Lake Tawakoni State Park

Park Alert . . .

Trails Information

Enjoy nature’s splendor within a hardwood forest.

cluster of wildflowers

Far from the city, close to nature, Lake Tawakoni brings life to the forest. Experience nature by bike or foot on the varied trails of the park. Nature is all around us, please respect and enjoy it.


All trails are hiking and biking unless otherwise indicated.

This list may not include all trails in the park.

Trail Distance Time Difficulty Description
Farkleberry Trail 0.5 mi. 15 min. Easy This short trail connects three different trails. Turn right at the crossing to join the Osage Orange Trail, or turn left for a longer hike down the Blackjack Trail.
Osage Orange Trail 0.8 mi. 20 min. Easy Named for the fruit of the Osage orange or Bois d’Arc tree, this looped trail joins Red Oak Trail and returns to the crossing. The Osage orange is a green/yellow, hard, bumpy fruit about the size of a softball. It is an important food source for wildlife in late summer and early fall.
Red Oak Trail 0.4 mi. 15 min. Easy This tree-lined trail follows the Lake Tawakoni shoreline. You may observe wildlife among the changing habitat along this trail.
Blackjack Trail 1.5 mi. 2 hours Moderate This trail is named for the blackjack oak trees which have grown here for over 50 years. This long trail will bring you back to the crossing.
Spring Point Branch Trail 0.1 mi. 5 min. Easy Spring Point Branch is a short, pleasant trail through an East Texas hardwood forest. Turn around at the T or continue on to the Spring Point Trail.
Spring Point Trail 0.4 mi. 45 min. Moderate Discover a birders' paradise along this trail – beneath the trees, in a pocket prairie, or out on the beach.
Spring Point East Trail 0.4 mi. 20 min. Easy Take this short looped trail out on the point to enjoy a glimpse of the lake.
White Deer Trail 0.4 mi. 45 min. Easy Just out of campers' view, this nature trail may provide some unexpected wildlife viewing opportunities.
List of Trails

Points of Interest

GPS coordinates shown in decimal degrees.

Point Latitude Longitude Description
Going Green! 32.8420° -95.9936° Solar panels are located at more than 15 parks across the state, harvesting energy from the sun and providing power for facilities.
Restoring a Prairie 32.8430° -95.9939° Prairie restoration projects provide important habitat for many rare plants and animals; imagine vast acres of tallgrass prairie once prominent across the state, now lost to urban development and agriculture.
A View of the Lake 32.8524° -95.9941° For thousands of years, the meandering waters of the Sabine River helped sustain early nomadic hunters and gatherers and later, farmers and ranchers of the 20th century. Today, an over 37,000-acre lake conserves water for recreation, industry and communities.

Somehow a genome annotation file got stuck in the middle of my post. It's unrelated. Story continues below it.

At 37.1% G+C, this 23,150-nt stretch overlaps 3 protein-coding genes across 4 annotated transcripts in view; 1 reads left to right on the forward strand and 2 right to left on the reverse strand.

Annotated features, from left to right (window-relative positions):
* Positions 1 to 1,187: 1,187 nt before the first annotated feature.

A Temporary Gathering 32.8518° -95.9938° A rare occurrence in 2007 - a large communal spiderweb covered the trees like a sheet. The web only lasted a few days, and remains one of the largest spiderwebs ever recorded.
Feathered Friends 32.8520° -95.9924° Stop and take a moment to enjoy the birds in the wetland and upland habitats. Many species spend part of the winter season here.
Bustling Boats 32.8465° -95.9959° View the activities at the boat ramp while you take a break from your hike among the trees.
Pair o' Trees Pond 32.8442° -95.9940° Sit and enjoy the sounds of nature near the pond and view the freshwater plants that make this a good fishing spot.
List of Points of Interest

Staying Safe

  • Know your limits. Prepare for sun and heat. Wear sunscreen, insect repellent and appropriate clothing/hiking shoes.
  • Drink plenty of water. Your body quickly loses fluids when you’re on the trail. Bring a quart of water per hour of activity.
  • Tell others where you’ll be. If possible, avoid exploring alone. Tell someone where you are going and when you plan to return.
  • Wear a helmet when biking. Check with park headquarters to match the ride to your skill level. Wear a helmet to protect yourself in case of a crash.
  • Potentially harmful plants and animals live here. You'll see them more easily if you stay on trails.
  • You may not be able to connect. It’s a good idea to take along a cell phone and GPS unit, but don’t count on them.

Trail Etiquette

  • Trash your trash. Keep the park natural. Pack out all of your trash and Leave No Trace.
  • Leave feeding to nature. Feeding wild animals will make them sick and more likely to harm people.
  • Take only memories and pictures. Please don’t disturb or remove any of the park’s plants, animals or artifacts.
  • Campfires are permitted only in designated rings. Ground fires are not permitted in the primitive camping area or backcountry trail area.